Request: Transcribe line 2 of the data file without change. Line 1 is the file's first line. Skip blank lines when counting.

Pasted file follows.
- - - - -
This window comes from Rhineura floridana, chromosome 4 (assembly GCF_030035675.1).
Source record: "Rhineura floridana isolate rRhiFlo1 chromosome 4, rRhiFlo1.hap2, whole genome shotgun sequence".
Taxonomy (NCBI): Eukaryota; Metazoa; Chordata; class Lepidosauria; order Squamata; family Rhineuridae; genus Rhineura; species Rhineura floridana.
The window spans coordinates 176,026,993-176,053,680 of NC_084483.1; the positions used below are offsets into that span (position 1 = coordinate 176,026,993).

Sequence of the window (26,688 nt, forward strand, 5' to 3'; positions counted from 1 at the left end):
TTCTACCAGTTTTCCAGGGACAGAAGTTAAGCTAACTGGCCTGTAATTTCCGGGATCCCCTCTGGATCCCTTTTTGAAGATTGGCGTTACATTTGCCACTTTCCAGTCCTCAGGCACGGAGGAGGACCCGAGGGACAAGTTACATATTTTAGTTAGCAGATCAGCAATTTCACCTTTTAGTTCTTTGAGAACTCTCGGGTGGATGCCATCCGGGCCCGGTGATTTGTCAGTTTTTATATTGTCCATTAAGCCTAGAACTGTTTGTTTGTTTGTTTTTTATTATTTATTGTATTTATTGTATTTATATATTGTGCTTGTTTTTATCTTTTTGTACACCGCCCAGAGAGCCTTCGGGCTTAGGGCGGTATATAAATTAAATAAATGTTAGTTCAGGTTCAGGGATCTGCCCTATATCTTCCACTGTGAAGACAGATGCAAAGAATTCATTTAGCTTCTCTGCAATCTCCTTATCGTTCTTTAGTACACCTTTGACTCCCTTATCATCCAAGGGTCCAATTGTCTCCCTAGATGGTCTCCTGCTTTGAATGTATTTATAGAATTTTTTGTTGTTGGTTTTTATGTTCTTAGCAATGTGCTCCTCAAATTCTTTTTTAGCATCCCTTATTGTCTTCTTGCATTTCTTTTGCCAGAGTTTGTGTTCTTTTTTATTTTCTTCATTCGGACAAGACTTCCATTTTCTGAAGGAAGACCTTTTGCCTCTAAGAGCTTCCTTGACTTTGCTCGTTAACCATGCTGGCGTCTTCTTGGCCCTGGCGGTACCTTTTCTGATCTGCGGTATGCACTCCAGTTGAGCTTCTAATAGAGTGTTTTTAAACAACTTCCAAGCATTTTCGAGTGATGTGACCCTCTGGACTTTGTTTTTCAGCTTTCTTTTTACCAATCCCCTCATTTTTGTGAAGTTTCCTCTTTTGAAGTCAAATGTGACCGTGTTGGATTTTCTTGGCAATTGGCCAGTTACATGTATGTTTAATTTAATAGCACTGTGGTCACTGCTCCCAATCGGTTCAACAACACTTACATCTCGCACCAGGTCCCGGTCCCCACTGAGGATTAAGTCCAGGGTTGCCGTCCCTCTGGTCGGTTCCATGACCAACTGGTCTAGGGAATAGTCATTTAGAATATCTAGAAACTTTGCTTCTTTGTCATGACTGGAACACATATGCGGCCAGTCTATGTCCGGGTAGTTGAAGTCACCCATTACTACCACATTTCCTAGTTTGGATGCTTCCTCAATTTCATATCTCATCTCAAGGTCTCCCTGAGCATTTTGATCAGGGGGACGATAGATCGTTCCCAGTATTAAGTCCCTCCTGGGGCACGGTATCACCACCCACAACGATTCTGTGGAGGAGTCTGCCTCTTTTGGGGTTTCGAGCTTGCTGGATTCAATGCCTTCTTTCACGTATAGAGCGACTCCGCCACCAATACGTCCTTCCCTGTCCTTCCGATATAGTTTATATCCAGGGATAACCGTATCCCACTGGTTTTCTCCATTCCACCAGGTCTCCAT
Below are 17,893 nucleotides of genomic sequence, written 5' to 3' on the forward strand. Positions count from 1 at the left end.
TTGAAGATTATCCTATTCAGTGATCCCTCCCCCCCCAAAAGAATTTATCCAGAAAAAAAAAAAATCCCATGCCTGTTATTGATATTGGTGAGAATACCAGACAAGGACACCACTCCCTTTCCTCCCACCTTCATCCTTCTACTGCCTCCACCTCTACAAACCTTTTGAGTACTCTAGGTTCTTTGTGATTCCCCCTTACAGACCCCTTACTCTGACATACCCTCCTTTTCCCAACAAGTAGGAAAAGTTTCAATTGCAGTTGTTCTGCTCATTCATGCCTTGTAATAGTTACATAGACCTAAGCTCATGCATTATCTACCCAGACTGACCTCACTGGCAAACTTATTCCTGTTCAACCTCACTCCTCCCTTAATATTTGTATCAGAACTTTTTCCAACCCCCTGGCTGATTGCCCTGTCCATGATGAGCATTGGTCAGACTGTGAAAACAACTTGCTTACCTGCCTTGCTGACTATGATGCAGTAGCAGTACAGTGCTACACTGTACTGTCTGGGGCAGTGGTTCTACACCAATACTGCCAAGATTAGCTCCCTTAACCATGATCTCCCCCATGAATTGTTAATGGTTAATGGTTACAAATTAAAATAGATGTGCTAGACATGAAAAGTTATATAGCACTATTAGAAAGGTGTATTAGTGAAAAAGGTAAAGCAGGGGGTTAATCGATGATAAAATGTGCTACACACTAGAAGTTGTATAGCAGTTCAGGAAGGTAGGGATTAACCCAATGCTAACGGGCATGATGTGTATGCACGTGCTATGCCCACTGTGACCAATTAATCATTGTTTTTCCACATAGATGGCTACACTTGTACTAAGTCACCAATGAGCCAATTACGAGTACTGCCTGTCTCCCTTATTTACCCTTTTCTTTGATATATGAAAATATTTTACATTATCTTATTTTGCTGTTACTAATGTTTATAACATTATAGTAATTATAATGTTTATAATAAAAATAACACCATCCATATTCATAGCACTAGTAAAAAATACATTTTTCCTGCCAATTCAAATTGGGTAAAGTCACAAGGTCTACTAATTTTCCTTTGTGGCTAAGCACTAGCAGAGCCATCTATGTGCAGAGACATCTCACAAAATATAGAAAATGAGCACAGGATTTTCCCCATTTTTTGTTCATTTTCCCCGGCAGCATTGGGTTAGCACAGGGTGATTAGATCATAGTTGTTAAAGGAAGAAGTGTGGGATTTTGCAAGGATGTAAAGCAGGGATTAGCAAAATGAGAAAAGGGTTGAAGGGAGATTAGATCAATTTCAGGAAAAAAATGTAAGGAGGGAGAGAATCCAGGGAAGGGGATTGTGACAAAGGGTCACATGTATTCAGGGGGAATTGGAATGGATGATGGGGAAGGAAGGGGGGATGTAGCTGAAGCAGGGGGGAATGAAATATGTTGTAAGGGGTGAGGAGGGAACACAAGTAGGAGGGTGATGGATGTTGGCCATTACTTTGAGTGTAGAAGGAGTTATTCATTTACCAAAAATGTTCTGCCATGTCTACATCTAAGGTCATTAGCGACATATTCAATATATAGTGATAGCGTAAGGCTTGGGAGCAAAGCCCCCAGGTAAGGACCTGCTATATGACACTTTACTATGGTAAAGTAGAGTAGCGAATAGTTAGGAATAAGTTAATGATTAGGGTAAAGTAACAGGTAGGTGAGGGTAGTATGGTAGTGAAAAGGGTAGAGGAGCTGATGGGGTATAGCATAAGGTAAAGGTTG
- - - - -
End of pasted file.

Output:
Source record: "Rhineura floridana isolate rRhiFlo1 chromosome 4, rRhiFlo1.hap2, whole genome shotgun sequence".